Korean Food Hits The Hyderabadi Taste Buds
Image Credit: Mani Mogo full spread, Image Credit: Zega

Remember when all of us danced to the tunes of Gangnam style? That was perhaps our first yet most lasting impression of Korean culture. Now, it wouldn't be an exaggeration to say that the world is under the K influence, from beauty, K Pop to Korean Drama. The latest craze among people is Korean food. And such popularity of K-Culture is rapidly rising in the Indian City of Pearls, Hyderabad. It has become a driving factor for the Hyderabadi foodies to explore this cuisine. Reading the pulses of the epicureans, an exclusive and elaborate Mani Mogo – The Korean brunch now hits the city's food scene. Launched at Zega, Sheraton Hotel, Hyderabad, the Sunday brunch is a perfect getaway to give your palate a dose of this exquisite cuisine.

As a fan of Korean drama, I thought of trying this food. So, I headed to Zega, located on the tenth floor of the hotel in Gachibowli. The interior of this eatery has a dominance of black hues adding richness to the aesthetics. Why Korean in a city which is famed for Biryani and kebabs? "When people talk about the pan Asian cuisine, the Korean food doesn't get recognition. It has its own imposing identity. The cuisine derives influence from Japanese and Chinese food, yet retains its signature taste," mentioned the F&B staff. By serving some of the most well-liked items, this brunch strives to assuage cravings. A selection of specialities is on the offing, including Bibimbap (mixed rice), Gimbap (Korean sushi), Tteokbokki (spicy stir-fried rice), Japchae (sweet potato glass noodles), and Kkwabaegi (twisted cinnamon doughnuts), await to take you on a tour of this country's fare.

Though traditionally, Koreans eat everything together, unlike the course-based meal of dining of the west; this brunch serves the dishes in a course manner. First arrives a refreshing welcome drink in a shot glass. 

Welcome drink and three kimchis

It is followed by three types of kimchi, i.e., Nappa Cabbage Kimchi, Radish Kimchi, and Cucumber Kimchi. These kimchis are quite different in taste from what we get in most restaurants. They are a tad fiery and have no sweetness. I was told that the original kimchi preparation is a lengthy and slow fermentation process. Sadly, many eateries use vinegar for a quick fix, which isn't the authentic process.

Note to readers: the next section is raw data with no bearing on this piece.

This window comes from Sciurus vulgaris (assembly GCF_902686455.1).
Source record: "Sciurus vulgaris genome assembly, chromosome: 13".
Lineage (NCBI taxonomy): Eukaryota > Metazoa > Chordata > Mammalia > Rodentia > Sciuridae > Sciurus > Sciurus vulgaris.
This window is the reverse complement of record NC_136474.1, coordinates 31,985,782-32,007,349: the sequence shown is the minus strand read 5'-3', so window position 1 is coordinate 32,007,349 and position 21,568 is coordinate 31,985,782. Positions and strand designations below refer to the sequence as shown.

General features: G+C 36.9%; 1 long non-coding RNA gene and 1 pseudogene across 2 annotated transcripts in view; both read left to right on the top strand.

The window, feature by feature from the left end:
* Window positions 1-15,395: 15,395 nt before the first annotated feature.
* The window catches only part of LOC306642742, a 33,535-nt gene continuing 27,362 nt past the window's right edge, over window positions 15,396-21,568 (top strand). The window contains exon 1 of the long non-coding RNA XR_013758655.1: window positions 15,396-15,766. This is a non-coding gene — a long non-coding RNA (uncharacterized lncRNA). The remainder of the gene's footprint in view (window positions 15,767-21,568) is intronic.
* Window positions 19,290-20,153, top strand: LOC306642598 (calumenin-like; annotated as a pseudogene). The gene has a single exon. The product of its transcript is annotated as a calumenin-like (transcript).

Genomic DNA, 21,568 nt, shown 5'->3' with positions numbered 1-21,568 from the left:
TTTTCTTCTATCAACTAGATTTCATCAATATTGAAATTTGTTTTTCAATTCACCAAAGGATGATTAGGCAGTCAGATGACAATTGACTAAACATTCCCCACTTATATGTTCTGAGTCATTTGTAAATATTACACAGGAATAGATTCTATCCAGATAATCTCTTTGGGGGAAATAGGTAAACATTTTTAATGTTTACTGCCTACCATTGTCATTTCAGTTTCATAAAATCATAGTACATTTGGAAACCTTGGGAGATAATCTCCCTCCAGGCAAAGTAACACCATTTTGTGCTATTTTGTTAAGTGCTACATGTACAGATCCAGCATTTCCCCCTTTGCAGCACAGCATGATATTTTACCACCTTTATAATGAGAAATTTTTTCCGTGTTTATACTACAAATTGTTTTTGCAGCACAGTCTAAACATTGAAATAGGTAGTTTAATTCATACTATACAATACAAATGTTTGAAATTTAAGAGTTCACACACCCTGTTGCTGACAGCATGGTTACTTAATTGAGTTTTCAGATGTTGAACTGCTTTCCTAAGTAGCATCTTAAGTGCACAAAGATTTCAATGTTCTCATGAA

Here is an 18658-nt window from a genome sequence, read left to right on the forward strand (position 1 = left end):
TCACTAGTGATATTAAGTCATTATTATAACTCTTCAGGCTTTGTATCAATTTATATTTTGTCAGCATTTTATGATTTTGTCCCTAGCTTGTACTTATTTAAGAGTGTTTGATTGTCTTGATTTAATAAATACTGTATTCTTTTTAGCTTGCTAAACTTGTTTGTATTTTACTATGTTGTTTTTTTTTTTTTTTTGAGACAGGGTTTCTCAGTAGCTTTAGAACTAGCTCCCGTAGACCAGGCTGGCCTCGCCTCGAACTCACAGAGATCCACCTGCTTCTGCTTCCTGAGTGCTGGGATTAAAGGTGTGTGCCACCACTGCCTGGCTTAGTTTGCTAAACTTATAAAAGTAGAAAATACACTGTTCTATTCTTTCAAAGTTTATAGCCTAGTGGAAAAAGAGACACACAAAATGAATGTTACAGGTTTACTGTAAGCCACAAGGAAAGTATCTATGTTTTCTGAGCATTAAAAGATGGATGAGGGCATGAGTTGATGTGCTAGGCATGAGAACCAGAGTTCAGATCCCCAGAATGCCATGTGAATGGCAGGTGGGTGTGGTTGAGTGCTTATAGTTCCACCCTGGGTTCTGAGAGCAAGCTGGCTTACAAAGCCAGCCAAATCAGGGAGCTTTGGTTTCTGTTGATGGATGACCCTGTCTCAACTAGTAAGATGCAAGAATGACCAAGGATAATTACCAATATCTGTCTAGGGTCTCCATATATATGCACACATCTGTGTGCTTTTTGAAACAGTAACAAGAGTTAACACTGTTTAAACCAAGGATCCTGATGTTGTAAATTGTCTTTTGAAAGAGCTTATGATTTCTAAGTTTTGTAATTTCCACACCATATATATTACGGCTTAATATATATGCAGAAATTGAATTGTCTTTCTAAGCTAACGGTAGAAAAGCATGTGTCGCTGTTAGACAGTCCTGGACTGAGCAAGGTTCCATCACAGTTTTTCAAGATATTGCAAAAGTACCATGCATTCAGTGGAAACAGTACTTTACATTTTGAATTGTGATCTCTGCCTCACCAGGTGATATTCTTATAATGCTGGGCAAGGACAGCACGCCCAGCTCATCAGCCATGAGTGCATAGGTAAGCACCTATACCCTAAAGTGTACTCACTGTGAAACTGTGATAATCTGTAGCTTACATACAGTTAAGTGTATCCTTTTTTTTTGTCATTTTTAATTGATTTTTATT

Next appeared Kimbap/Gimbap, which shares similarities in looks with sushi but isn't one. It is Korean sticky rice rolls with a lot of stuffing inside. I opted for the vegetarian Gimbap, which had cabbage, carrots, and other vegetarian stuffing. The non-vegetarian variant has carrot, scallion, takuan, spinach, and egg. 


The third dish on the table was soup. One can opt for Dak Gomtang or Korean Chicken and Rice Soup, Dak Kalguks or Korean Chicken Noodle Soup. There is also Kalguksu and Tteokguk. Although I chose a vegetarian noodle soup, the use of seaweed suffused an evident fish smell. The appetisers section has two options to choose from, and the dishes on the menu are Bulgogi, Marinated Beef/Chicken Barbecue, Haemul Pajeon, Seafood and Scallion Pancake, Dakgangjeong or Chicken Morsels Tossed with Gochujang Sauce.

Potato starter

The fourth one to make its entry on the table was a potato-based starter; it had a sweet and spicy taste and reminded me of the taste of Manchuria. One can select two main course options: Dakdoritang or Spicy Korean chicken stew with potato, Dakgalbl or spicy Korean chicken stir-fry, Maeuntang or spicy Korean fish stew with radish and Gochujang, Achobak-Saeu-Bokkeum stir-fry zucchini and prawns. Likewise, there is an option for any two rice or noodles preparations. Bibimbap or mixed rice with vegetables, Japcha or wok-tossed soft potato noodles with vegetables, Jajangmyeon or black bean noodle vegetables, Kimchi Bokkeum Bap or kimchi fried rice vegetables.

Kkwabaegi, Image Source: Zega

Though Koreans aren't much dessert lovers, as I was informed, I loved both the desserts here, i.e., Yakwa or Korean honey pastry and Kkwabaegi or Korean doughnuts. The former is a painstakingly made dessert with rice flour, all flour, chopped nuts (pinenuts) and kneaded into a dough. Then, small oval shape balls are handcrafted, slow fried in oil, and soaked in honey, corn syrup ginger overnight. The right proportion of the ingredients and cooking time are important to ace this difficult to make sweetmeat. 

Chef Benjamin Lalhmangaiha, who curated the entire menu, shared that sourcing the ingredients took almost a month, as these aren't locally available. Without a few of them, it is impossible to create the authentic flavour of Korean food. However, as the locals might detest fish oil, it is not used. So, rest assured that even if this is your first time experiencing it, the food's carefully selected flavour profile will satisfy even the pickiest Indian taste buds.

Now experience the Korean flavours in Hyderabad with Mani Mogo every Sunday from 12:30 -3:30 pm.